How does a privileged access workstation (PAW) compare to a jump server? Each provides a way for administrators to safely access secure, privileged network segments. However, how they fit into an organization and the most suitable use case for each differ. This post will examine pros and cons to both approaches.
What is a Jump Server?
A jump server is a piece of hardware (a server usually running Windows) that is configured to “jump” between multiple privileged segments of a network. These are sometimes referred to as separate “security zones.” Typically found in multi-tenant hosting environments, the jump server enables an administrator to switch between exclusive environments. For example, if client A is on sub-network A, and client B is on sub-network B, a jump server lets a local administrator log on and switch between the A and B sub-networks while doing administrative tasks. Jump servers are also favored in organizations that require access to sensitive resources which could be anything from routers and cloud servers, to Automated Teller Machines (ATMs) and the like.
The benefits of this approach are twofold:
- Improve productivity: Jump servers make it possible for the admin to do his or her work on the two sub-networks without the time-wasting process of logging out and logging back into each privileged area. It provides effective access control. In a multi-tenant environment like a co-location facility, an administrator may need to perform tasks like running Microsoft Remote Desktop Protocol (RDP) sessions on multiple client systems. Without a jump server, or a comparable privileged access device, the work will slow down significantly.
- Improve security: Jump servers create separation between a user’s workstation (which is at high risk of being compromised) and the privileged assets within the network. This separation helps to isolate privileged assets so that they are not directly in contact with potentially compromised workstations. In addition, because of their access to potentially sensitive areas, jump servers are usually “hardened” in the extreme, i.e. it’s not easy to install software on them, update their firmware and so forth. They’re never used for non-administrative work and access is tightly controlled and monitored.
What is a Privileged Access Workstation (PAW)?
A “Privileged Access Workstations” (PAW) or “Secure Access Workstations” (SAW) is a dedicated operating system used to securely access privileged resources, similar to a jump server. Instead of living in the datacenter, a PAW is a workstation that is dedicated solely to accessing sensitive tasks and information. These devices are typically locked-down and therefore insulated from Web-based attacks and other threat vectors. Recommended by Microsoft, PAWs require that privileged users operate with isolated operating systems: one for day-to-day corporate tasks and another for privileged use.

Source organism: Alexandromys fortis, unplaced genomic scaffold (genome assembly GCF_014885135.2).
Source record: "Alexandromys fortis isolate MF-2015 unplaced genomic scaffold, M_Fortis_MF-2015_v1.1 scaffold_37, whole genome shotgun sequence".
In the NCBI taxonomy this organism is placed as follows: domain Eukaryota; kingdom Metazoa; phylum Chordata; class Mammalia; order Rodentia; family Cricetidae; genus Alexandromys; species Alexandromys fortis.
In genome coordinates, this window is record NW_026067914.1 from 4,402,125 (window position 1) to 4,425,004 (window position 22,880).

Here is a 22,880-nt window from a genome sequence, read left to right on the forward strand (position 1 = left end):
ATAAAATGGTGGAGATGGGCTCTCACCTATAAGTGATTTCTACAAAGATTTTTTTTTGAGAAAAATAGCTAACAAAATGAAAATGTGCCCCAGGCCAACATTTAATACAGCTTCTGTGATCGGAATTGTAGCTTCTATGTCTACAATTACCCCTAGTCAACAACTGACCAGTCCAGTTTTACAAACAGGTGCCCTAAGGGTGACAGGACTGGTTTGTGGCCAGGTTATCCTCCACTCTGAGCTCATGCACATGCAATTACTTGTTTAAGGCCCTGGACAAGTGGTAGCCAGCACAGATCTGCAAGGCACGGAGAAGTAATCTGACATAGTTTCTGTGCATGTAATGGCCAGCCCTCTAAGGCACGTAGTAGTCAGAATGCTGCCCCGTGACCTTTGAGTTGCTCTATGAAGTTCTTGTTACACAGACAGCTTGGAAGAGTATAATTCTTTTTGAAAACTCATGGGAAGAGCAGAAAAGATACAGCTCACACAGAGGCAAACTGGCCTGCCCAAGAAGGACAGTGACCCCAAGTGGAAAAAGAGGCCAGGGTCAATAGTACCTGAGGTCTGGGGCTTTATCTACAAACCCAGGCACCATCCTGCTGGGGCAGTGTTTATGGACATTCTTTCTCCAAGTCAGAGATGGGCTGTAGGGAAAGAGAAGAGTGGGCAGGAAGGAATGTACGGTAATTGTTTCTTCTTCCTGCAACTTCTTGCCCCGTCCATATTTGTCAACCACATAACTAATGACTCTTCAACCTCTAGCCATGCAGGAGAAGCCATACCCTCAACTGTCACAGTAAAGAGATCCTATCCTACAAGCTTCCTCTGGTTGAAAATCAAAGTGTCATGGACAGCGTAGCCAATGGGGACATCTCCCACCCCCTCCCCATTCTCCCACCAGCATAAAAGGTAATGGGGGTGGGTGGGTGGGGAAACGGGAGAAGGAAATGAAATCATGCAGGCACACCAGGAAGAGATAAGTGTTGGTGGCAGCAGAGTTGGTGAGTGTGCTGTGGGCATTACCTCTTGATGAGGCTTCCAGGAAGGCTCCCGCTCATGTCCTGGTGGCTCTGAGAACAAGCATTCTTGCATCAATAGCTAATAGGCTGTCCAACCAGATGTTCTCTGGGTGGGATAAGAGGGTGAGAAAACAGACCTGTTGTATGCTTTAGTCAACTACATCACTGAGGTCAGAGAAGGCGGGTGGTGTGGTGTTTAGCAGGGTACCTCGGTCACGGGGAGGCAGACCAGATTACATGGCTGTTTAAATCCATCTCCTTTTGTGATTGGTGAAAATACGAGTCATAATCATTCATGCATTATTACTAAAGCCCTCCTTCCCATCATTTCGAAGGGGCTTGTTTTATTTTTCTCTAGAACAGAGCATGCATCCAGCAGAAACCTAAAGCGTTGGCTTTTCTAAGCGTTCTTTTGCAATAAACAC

Let’s examine some of the similarities and differences between PAWs and Jump Servers.
- Both jump servers and PAWs are primarily used by privileged users for the purpose of securely access sensitive resources
- A jump server is a server in the datacenter, while a PAW is a dedicated workstation
- Both jump servers and PAWs are for privileged use only and not for general-purpose use
- A PAW is a workstation which an administrator could take home, and use from any location (depending on company policy) while a jump server may have limitations on accessibility
- Both jump servers and PAWs are hardened, controlled, and closely monitored
- A jump server requires connectivity between the endpoint and the server, a PAW doesn’t necessarily require connectivity to function (depending on how the PAW is implemented)
It’s important to know that while many implementations of PAW require a dedicated physical machine, there are implementations that virtualize the dedicated Operating System. A workstation with an isolated OS offers a viable alternative and additional security. This model, which Hysolate enables, puts two completely separate Virtual Machines (VMs) – each running their own separate OS – on the same hardware. With virtualization, one zone is for general corporate use, with the ability to have Internet access, download files, install software, access email and the Web. The second zone is for privileged use, with locked-down access to sensitive resources. The privileged zone is hardened, permitting no web browsing, email and the rest.
The two zones run separate operating systems (OS’s) and aren’t even “aware” of the other. If a malicious actor penetrates the corporate zone, he cannot hop over onto the privileged zone. This control is possible because the VMs are running below the OS layer. With isolated operating systems, a privileged user can have one physical machine that provides access to everything he needs (corporate and privileged environments)
PAW or Jump Server?
One may not be the answer. There are plenty of companies out there that use both a PAW and a jump server together. In these cases, organizations want to ensure administrators access sensitive resources from a dedicated operating system and leverage a jump server for added security and productivity benefits. So which one do you go with? At the end of the day, it depends on your unique use case and environment.
Learn how Hysolate makes privileged access workstations a reality without impacting user productivity. Start your free trial here.